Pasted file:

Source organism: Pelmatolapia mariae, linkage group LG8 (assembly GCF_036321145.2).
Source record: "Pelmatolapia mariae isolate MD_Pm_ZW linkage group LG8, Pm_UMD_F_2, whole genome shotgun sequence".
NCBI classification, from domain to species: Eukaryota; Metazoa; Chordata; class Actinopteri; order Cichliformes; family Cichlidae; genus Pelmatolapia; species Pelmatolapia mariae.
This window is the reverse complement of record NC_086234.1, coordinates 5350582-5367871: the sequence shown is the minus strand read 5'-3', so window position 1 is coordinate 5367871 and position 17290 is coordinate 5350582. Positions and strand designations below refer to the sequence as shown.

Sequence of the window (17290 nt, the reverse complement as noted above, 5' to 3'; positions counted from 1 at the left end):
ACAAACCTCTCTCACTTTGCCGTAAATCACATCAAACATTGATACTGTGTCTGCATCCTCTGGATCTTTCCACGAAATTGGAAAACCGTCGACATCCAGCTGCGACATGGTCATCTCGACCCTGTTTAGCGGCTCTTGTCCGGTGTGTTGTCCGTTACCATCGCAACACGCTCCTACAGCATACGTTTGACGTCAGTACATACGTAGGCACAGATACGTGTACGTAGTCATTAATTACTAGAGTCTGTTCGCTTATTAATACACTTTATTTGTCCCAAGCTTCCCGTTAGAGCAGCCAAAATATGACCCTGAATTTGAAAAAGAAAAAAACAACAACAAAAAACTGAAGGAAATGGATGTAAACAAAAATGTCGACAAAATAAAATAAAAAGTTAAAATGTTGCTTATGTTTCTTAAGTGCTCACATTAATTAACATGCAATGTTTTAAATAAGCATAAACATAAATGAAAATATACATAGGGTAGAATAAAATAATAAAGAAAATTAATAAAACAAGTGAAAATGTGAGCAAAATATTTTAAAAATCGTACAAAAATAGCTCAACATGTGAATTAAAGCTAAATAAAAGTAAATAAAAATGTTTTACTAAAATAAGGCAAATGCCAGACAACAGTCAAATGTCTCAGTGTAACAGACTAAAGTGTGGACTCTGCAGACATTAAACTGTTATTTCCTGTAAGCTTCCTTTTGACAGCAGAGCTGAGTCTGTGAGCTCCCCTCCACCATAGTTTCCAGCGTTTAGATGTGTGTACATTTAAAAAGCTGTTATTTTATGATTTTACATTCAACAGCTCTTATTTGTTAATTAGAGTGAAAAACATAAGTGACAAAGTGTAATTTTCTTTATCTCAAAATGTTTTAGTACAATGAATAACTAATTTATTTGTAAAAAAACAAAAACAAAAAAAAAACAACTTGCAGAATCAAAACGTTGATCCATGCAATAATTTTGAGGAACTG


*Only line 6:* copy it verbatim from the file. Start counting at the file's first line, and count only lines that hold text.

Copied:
ACAAACCTCTCTCACTTTGCCGTAAATCACATCAAACATTGATACTGTGTCTGCATCCTCTGGATCTTTCCACGAAATTGGAAAACCGTCGACATCCAGCTGCGACATGGTCATCTCGACCCTGTTTAGCGGCTCTTGTCCGGTGTGTTGTCCGTTACCATCGCAACACGCTCCTACAGCATACGTTTGACGTCAGTACATACGTAGGCACAGATACGTGTACGTAGTCATTAATTACTAGAGTCTGTTCGCTTATTAATACACTTTATTTGTCCCAAGCTTCCCGTTAGAGCAGCCAAAATATGACCCTGAATTTGAAAAAGAAAAAAACAACAACAAAAAACTGAAGGAAATGGATGTAAACAAAAATGTCGACAAAATAAAATAAAAAGTTAAAATGTTGCTTATGTTTCTTAAGTGCTCACATTAATTAACATGCAATGTTTTAAATAAGCATAAACATAAATGAAAATATACATAGGGTAGAATAAAATAATAAAGAAAATTAATAAAACAAGTGAAAATGTGAGCAAAATATTTTAAAAATCGTACAAAAATAGCTCAACATGTGAATTAAAGCTAAATAAAAGTAAATAAAAATGTTTTACTAAAATAAGGCAAATGCCAGACAACAGTCAAATGTCTCAGTGTAACAGACTAAAGTGTGGACTCTGCAGACATTAAACTGTTATTTCCTGTAAGCTTCCTTTTGACAGCAGAGCTGAGTCTGTGAGCTCCCCTCCACCATAGTTTCCAGCGTTTAGATGTGTGTACATTTAAAAAGCTGTTATTTTATGATTTTACATTCAACAGCTCTTATTTGTTAATTAGAGTGAAAAACATAAGTGACAAAGTGTAATTTTCTTTATCTCAAAATGTTTTAGTACAATGAATAACTAATTTATTTGTAAAAAAACAAAAACAAAAAAAAAACAACTTGCAGAATCAAAACGTTGATCCATGCAATAATTTTGAGGAACTG